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Observation hive extraordinaire

Inspiration for Mike’s observation hive.

Do you remember this observation hive? This photo, and several others, was sent to me by Carl Uhlman who had seen the hive when traveling in the Netherlands. Many people fell in love with this monstrosity, and the photos keep reappearing on Pinterest and various other sites.

However, I don’t think anyone was more inspired than Mike Southern. He was so enthralled with this hive that he built one for an education project he was working on. This morning, Mike sent me a link to his Flickr account so I could take a look.

I was bowled over—the size, the workmanship, the design—everything is awesome. You’ve got to see Mike’s photos. Don’t miss them!

What I want to know is how do I get one? It would look great over my dining room table.

Rusty
HoneyBeeSuite

Comments

RB
Reply

WOW!!!
There use to be an observation hive long ago at the Science Museum in Raleigh NC. The bees came and went to it through a plexiglass tube right through the wall. It was very interesting for the children (and adults) to watch.

WesternWIlson
Reply

Rusty, that is amazing! I have been searching for an observation hive that is good for the bees and this looks like it!

Darwin Deming
Reply

Super cool! I’ve always wanted to have an observation hive like that. Thanks for sharing!

chini
Reply

But mike’s observation hive is not nearly as observational as this one… this is amazing… wow..

Sharon
Reply

Fantastic! This definitely is the best observation hive I’ve ever seen!

sharon
Reply

This is absolutely beautiful! Do you think Mike would share or even sell a copy of his plans?

Rusty
Reply

Mike,

What do you think?

Mike Southern
Reply

I am currently working on a business plan to offer hives of this design with bees, management and an educational input in the area within a 30 mile radius of my home (Just north of Lowestoft, Suffolk in the UK).

I would be very happy for my design to be used further afield – any suggestions as to the best way to share plans on-line, with the facility to collect a modest payment in return?

Mike

Rusty
Reply

Mike,

I will e-mail you with some ideas.

Sharon
Reply

Hello Mike,

I have some friends who have had great success selling things over the Internet using Pay Pal to settle payment.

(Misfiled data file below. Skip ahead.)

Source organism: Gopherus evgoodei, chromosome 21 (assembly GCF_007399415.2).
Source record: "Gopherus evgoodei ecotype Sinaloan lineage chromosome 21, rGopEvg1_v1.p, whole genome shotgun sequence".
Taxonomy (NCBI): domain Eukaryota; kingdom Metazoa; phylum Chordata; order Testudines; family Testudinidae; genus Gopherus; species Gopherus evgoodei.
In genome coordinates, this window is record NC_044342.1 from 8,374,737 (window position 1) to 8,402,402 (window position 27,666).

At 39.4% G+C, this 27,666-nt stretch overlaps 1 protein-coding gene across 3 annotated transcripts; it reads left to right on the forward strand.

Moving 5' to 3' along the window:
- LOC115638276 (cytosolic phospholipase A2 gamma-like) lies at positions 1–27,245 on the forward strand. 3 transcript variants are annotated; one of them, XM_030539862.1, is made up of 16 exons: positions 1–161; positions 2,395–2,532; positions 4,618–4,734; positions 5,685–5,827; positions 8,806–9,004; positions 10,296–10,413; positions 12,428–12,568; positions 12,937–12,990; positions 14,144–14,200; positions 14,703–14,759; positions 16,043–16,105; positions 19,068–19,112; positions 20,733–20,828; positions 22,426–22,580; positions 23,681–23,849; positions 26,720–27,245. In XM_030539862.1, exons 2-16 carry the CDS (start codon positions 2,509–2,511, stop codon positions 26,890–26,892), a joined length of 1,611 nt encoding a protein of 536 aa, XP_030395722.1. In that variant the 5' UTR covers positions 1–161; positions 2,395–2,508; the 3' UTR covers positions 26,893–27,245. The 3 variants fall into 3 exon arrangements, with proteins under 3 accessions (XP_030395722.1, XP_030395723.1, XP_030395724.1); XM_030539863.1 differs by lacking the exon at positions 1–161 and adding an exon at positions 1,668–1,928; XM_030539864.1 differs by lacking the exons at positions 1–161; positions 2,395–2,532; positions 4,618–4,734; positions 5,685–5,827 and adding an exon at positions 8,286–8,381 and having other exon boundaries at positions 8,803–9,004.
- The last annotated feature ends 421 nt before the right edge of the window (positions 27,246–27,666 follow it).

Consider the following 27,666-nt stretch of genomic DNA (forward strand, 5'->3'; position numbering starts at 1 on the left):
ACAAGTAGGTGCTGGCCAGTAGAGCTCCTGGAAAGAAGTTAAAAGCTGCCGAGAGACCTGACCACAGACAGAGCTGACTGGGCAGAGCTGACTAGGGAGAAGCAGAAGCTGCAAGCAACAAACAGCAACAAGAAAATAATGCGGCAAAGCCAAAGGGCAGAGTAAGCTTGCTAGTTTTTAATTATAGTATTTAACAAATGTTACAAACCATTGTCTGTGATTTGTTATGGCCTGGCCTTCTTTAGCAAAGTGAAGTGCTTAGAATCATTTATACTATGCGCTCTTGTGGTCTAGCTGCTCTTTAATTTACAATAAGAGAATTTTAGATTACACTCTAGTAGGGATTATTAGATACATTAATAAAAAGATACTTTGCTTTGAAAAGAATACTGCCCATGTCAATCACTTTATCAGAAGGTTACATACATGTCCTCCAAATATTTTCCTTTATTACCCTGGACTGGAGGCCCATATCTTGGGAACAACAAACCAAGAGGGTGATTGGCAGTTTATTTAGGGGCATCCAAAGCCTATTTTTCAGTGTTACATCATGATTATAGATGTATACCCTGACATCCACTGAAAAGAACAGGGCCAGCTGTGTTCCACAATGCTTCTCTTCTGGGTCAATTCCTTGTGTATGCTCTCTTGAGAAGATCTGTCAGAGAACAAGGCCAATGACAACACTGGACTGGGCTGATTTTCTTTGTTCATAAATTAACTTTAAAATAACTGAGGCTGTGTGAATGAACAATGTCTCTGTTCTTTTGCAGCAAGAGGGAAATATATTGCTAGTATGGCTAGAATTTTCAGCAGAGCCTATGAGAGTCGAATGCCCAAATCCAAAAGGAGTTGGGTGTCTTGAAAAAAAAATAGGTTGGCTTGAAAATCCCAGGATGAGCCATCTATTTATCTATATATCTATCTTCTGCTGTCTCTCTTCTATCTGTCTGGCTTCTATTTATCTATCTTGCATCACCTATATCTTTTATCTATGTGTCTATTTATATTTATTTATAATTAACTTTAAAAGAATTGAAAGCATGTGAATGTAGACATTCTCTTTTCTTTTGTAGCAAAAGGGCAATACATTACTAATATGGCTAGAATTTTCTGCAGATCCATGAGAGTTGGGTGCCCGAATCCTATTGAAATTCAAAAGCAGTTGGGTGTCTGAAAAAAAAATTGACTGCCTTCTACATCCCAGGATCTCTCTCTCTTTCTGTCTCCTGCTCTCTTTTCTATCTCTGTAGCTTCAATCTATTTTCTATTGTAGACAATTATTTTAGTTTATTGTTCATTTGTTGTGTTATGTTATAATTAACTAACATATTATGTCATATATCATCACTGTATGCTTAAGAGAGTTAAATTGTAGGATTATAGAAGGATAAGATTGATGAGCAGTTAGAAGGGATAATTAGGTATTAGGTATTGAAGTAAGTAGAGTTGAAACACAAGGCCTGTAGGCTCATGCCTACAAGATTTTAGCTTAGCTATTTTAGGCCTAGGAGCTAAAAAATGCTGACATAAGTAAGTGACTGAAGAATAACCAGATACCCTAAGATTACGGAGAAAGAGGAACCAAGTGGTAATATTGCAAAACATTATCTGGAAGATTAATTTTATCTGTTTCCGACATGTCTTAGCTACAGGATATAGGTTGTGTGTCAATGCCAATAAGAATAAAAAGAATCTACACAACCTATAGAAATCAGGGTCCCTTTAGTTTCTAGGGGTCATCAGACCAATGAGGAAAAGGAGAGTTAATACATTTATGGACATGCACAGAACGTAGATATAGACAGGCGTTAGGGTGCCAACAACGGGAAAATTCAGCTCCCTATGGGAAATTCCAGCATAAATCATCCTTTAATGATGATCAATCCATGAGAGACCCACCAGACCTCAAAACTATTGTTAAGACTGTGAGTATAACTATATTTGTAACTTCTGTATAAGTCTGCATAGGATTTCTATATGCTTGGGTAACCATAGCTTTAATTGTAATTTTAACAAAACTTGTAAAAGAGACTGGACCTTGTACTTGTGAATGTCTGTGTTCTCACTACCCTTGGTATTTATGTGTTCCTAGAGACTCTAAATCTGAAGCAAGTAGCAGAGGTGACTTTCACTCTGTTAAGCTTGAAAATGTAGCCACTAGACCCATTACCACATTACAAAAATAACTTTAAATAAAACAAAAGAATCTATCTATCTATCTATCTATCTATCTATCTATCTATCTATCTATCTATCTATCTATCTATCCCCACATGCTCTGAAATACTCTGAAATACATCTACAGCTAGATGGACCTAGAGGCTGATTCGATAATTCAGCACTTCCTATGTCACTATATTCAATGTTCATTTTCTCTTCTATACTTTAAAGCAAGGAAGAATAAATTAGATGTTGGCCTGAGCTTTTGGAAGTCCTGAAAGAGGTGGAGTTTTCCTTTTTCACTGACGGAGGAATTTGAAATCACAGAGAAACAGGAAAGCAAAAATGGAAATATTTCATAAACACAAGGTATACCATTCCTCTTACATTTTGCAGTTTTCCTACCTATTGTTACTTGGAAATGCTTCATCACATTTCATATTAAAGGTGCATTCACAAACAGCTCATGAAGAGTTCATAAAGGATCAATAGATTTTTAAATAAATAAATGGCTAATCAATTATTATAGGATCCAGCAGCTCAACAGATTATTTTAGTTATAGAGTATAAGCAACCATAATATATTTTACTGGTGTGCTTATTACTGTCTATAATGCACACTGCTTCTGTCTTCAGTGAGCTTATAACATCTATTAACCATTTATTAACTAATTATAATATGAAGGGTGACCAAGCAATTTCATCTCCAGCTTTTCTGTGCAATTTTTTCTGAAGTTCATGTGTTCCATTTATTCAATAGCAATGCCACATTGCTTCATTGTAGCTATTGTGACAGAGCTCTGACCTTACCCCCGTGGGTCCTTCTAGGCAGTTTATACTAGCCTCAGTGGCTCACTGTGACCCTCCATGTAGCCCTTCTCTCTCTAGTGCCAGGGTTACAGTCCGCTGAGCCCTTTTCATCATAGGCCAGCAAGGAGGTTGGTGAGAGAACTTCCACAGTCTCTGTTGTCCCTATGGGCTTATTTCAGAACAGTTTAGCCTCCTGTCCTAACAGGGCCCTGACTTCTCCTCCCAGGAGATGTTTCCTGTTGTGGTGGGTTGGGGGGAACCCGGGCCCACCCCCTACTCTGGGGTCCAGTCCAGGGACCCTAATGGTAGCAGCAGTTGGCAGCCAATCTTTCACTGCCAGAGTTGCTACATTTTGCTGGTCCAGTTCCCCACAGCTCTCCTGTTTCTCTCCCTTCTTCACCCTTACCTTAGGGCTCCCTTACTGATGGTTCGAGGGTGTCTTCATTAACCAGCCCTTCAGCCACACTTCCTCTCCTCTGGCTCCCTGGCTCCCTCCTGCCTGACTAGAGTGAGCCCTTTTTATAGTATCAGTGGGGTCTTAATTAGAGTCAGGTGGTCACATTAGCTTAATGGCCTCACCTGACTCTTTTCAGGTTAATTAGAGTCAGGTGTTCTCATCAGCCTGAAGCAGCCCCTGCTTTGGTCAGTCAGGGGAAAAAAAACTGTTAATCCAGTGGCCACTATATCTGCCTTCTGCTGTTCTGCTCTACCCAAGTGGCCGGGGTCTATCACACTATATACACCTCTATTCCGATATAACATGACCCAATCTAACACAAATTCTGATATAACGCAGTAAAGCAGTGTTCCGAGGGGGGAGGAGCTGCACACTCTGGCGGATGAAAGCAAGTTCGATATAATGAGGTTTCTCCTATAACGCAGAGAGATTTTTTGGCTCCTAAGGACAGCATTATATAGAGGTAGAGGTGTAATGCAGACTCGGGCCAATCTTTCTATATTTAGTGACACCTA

Mike Southern

Thanks Sharon, I like that idea, I guess it avoids the cost of setting up payment facilities of my own.
I am becoming increasingly aware that I need my own website as well!

I’ve been thinking today about making the hives flat packed all joints and rebates cut but without the glass, whether shipping to the U.S. from the UK would be prohibitively expensive?

Thanks for the input 🙂
Mike

Rusty

Mike,

I agree PayPal works well, especially across international boundaries.

David
Reply

I like Carl’s design so much that I am going to try to come up with some drawings on how to build one. This would look awesome in a storefront or office!

Thanks for sharing both Mike’s and Carl’s pictures!

Dave

Rusty
Reply

Mike?

Mike Southern
Reply

College Farm is in South East Norfolk in the UK, as far as I’m aware there isn’t a current link to any college.

Michael Roark
Reply

Did you ever kick out any plans Mike? I’m building something along these line for our honey/bee supply store and I love what you’ve done.

Mike
Reply

Hi Michael,

I never did get any plans together and don’t see myself having time to do so in the foreseeable future – sorry busy on other projects now.

Good luck with your hive, 2 things I plan to modify on my hive is fit a movable floor to keep the hive volume small with a new colony enabling me to lower it as the colony grows and also remove the entrance tubes and fit a single timber shallow tray entrance with perspex or glass top the same dimensions as one of my standard National hives.

Michael Roark
Reply

I like the idea of movable floor. Not sure I understand what you are saying regarding the modified entrance. Do the tubes not work out well? I like the visuals they provide. I was thinking about making the nuc chamber standard langstroth size so I could drop a 5 frame nuc in there to get the whole thing started.

Mike
Reply

Hi Michael,

The tubes are okay although an entrance tray similar in dimensions to a standard hive would I think have several advantages. Air flow into the hive can be controlled more flexibly allowing for a larger volume of air to pass through in warm weather. Equally importantly is the bees ability to guard their entrance, I have observed that with a lot of traffic in and out of the tubes guard bees find it difficult to stop wasps and monitor incomers, with a wider entrance tray reduced down at the outside I think defence would be more effective giving an area for guard bees to rest out of the traffic and reducing the bottle neck. I lost my colony in the large observation hive to wasps this autumn and have been giving a lot of thought as to whether hive design might have been a contributing factor.

The concept certainly lends itself to using whatever size nucleus frames are your standard and I’m sure Langstroth would work just as well.

Mike

Michael Roark

Ahh yes your thoughts on entrance are sound. Fortunately we do not have any type of wasp here which would take over a hive. I am building our observation hive to fit into an existing window frame so I can work it from outside the store. I think we could flatten the plastic hose down to 3/8″ which is my normal entrance size which will make it easier on the bees to guard as well as allow folks inside the store to watch the bees coming and going.

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